Good, cold ice and lots of it. If you have wet and slightly warm ice, you’ll over-dilute and under chill your drink. Lots of ice forces the drink to chill faster – so pack it in the mixing jar / shaker to ensure sufficient chill with just enough dilution. If you skimp on ice, you get a watery limp attempt at a cocktail.
Start off by stirring your Martinis before giving shaking a go, once you know how you like it. It’s easier to replicate and achieve consistency when stirring as you can see what is going on. It’s not a question of what is better or worse, that is up to personal taste. Once you know what recipe you like, try other techniques and keep tinkering!
Personal taste, choice of gin, vermouth and garnish allows for so much variety even if the ratios are set. Don’t be afraid to experiment in order to obtain a kind of gin Martini that best suits your taste buds. Not forgetting that each gin will produce a totally individual taste so tinker about with various libations and alternative garnishes combos to find which suits you best.
Lastly, always try to make sure the glass is chilled. Ideally, it’ll come straight from the freezer (pouring a perfectly mixed Martini into a warm glass will spoil everything). The final essential: your ingredients should be of high-quality. Since the drink is so simple, you’ll taste a lower quality ingredient instantly.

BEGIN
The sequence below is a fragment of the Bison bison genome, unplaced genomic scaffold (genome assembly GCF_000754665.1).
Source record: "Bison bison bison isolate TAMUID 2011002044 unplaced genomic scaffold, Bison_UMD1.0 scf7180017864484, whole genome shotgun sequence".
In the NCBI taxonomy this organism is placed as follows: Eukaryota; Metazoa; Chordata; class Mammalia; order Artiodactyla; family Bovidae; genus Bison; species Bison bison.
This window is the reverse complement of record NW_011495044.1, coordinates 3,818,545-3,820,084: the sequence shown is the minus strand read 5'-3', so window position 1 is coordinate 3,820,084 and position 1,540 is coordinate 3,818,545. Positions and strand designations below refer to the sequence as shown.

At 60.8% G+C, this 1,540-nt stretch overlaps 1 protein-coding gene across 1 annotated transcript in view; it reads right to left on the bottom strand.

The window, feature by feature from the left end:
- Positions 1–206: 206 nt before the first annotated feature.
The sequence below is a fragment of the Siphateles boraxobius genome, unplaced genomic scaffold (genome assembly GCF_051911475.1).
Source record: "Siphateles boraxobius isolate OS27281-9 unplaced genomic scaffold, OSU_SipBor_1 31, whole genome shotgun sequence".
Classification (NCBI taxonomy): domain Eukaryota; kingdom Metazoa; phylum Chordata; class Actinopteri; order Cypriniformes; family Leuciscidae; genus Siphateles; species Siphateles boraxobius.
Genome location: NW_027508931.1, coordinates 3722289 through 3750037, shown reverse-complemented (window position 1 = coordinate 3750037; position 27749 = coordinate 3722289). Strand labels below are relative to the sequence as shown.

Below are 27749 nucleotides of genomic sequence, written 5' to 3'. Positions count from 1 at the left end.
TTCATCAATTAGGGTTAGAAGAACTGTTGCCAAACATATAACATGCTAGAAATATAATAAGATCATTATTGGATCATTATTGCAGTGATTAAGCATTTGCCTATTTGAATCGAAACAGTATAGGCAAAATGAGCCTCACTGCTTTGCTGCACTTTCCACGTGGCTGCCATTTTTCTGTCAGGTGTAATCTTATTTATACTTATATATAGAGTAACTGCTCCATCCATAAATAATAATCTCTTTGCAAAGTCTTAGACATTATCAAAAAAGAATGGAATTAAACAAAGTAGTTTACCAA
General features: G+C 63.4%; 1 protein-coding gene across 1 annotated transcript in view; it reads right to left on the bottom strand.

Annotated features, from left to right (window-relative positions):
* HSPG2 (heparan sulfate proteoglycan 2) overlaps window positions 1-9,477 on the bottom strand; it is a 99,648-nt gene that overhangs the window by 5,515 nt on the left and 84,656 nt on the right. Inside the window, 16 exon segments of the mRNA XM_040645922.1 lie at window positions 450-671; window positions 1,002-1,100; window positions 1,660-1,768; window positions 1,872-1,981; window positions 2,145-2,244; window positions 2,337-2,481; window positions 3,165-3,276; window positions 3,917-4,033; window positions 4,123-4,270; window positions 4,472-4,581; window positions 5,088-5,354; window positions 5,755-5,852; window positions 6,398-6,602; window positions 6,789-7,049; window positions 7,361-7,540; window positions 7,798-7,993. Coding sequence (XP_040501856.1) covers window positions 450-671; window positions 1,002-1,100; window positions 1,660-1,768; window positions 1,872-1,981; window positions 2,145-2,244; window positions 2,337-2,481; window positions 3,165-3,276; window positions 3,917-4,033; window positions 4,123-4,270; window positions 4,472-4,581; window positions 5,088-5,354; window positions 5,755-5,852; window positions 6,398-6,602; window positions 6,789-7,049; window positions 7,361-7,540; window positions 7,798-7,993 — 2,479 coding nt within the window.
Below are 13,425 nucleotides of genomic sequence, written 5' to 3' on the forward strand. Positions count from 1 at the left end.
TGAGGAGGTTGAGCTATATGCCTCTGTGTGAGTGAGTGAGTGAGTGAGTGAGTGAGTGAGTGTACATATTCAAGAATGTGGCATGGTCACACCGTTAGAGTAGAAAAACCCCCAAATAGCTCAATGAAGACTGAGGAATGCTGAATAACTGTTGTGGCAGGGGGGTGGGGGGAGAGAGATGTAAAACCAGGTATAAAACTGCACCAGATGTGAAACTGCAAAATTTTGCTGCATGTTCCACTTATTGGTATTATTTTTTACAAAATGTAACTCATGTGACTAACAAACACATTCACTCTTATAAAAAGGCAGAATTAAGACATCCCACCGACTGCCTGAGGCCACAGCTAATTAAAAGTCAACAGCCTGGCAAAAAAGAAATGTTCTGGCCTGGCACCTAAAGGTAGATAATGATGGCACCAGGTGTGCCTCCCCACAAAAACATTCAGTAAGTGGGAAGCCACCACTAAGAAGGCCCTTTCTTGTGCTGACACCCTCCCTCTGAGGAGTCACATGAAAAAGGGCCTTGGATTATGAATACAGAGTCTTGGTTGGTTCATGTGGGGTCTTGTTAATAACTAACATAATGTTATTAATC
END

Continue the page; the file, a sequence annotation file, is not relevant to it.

How to Drink It:
REMEMBER – The lesser the amount of vermouth, the drier the Martini is considered to be. If you like ice cold gin straight up go Bone Dry. If you like both Sweet and Dry Vermouth – go for a Perfect Martini. We’ve written a few twists on the classic Martini in a separate article – MARTINI TWISTS.
When to drink it you ask? Usually, when your Aston Martin has just been chopped to bits and you’ve had to fight your way through a cohort of highly trained killers, only to end up in a five star establishment where the supermodel bombshell of the day entices you to a game of strip poker. Or, for those who don’t have a double 0 licence…when you’ve had a long day and need something to really take the edge off, preferably after feeding the cat. Dryer Martinis are more bracing, wetter slightly more relaxing and more contemplative. Up to you!